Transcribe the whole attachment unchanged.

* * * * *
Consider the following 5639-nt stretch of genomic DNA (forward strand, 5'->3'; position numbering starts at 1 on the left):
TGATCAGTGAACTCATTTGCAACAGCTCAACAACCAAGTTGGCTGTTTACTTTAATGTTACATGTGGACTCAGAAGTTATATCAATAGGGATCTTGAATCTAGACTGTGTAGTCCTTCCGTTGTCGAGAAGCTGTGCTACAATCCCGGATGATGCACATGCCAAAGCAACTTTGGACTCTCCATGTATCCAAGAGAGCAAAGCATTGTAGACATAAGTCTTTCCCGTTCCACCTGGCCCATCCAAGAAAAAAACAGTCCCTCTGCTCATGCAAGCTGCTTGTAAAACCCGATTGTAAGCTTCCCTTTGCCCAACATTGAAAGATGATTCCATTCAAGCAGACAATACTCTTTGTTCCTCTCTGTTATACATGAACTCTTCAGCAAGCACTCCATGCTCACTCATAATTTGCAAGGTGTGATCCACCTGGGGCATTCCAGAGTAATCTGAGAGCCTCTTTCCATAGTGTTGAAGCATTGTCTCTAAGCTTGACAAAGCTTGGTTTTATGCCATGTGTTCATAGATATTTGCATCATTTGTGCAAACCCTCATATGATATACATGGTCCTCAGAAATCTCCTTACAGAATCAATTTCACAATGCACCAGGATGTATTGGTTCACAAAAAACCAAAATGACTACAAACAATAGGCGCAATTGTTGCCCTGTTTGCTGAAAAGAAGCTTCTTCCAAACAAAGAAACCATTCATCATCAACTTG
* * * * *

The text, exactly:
Consider the following 5639-nt stretch of genomic DNA (forward strand, 5'->3'; position numbering starts at 1 on the left):
TGATCAGTGAACTCATTTGCAACAGCTCAACAACCAAGTTGGCTGTTTACTTTAATGTTACATGTGGACTCAGAAGTTATATCAATAGGGATCTTGAATCTAGACTGTGTAGTCCTTCCGTTGTCGAGAAGCTGTGCTACAATCCCGGATGATGCACATGCCAAAGCAACTTTGGACTCTCCATGTATCCAAGAGAGCAAAGCATTGTAGACATAAGTCTTTCCCGTTCCACCTGGCCCATCCAAGAAAAAAACAGTCCCTCTGCTCATGCAAGCTGCTTGTAAAACCCGATTGTAAGCTTCCCTTTGCCCAACATTGAAAGATGATTCCATTCAAGCAGACAATACTCTTTGTTCCTCTCTGTTATACATGAACTCTTCAGCAAGCACTCCATGCTCACTCATAATTTGCAAGGTGTGATCCACCTGGGGCATTCCAGAGTAATCTGAGAGCCTCTTTCCATAGTGTTGAAGCATTGTCTCTAAGCTTGACAAAGCTTGGTTTTATGCCATGTGTTCATAGATATTTGCATCATTTGTGCAAACCCTCATATGATATACATGGTCCTCAGAAATCTCCTTACAGAATCAATTTCACAATGCACCAGGATGTATTGGTTCACAAAAAACCAAAATGACTACAAACAATAGGCGCAATTGTTGCCCTGTTTGCTGAAAAGAAGCTTCTTCCAAACAAAGAAACCATTCATCATCAACTTG